Rosetta Books sits in the beautiful hinterland town of Maleny. It is one of those bookshops with an enveloping mood of quiet happiness. I can’t read in public because I pull faces when engrossed, but plainly the sheltered corners here make people feel at home. The store is full of people unashamedly reading in the many comfortable chairs.

A couple of months ago, I found myself sitting in such a chair waiting to talk with owner Anne Brown about a presentation. As I went over my CV in my head, a connection was made and I found myself thinking back on a memorable room in which books were not just a pervasive presence, but almost a structural feature.

At a time many years ago, my good friend Chele Simpson introduced me to literary agent Serafina Clarke. Serafina’s office was in the sitting room of her Shepherds Bush, London home. I was somewhat overwhelmed to be meeting her but I was totally unprepared for what was inside.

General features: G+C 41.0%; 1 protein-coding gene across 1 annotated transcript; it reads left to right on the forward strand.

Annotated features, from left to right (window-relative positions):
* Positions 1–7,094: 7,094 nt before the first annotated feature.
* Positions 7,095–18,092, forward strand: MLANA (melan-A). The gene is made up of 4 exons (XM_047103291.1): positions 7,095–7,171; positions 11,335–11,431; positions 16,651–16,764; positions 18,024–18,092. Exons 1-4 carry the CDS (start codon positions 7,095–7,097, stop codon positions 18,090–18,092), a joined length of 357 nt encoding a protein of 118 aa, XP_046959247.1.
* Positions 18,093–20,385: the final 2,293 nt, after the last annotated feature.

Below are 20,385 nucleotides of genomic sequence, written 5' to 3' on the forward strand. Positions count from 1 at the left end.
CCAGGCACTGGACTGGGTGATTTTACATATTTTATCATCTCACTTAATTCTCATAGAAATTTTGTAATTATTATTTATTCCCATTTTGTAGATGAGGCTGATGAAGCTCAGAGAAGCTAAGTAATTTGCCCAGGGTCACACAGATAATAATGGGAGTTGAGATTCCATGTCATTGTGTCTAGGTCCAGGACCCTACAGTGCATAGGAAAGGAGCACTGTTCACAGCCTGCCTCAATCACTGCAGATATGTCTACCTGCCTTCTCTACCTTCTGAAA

Stopping to take in the sight through a fairly thick drift of tobacco smoke, the shape of the room was soft and indistinct as the piles of books undulated out from the walls and teetered in columns at odd intervals. I could not tell you what colour the walls were, or even the floor, the place was simply the colour of books.


We held a brief meeting which resulted in my acquiring my first illustration work for a UK publisher, the cover of Alice Alone by Amanda Brookfield. Through Serafina I was eventually taken on by David Lewis Illustration a London based illustration agency, and so began an adventure into the UK market.

Back to Rosettas, during Book Week I was able to present a dialogue of my work to a room full of adults. After a lovely introduction by author/publisher, Jill Morris of the Book farm, a pleasant evening was had in the company of people who love picture books for their own sake. It’s useful to discuss children’s books with adults as well. It’s their enthusiasm that will carry through to the child. It was also wonderful to meet other grownups who proudly pronounce their love of picturebooks, for their own sake.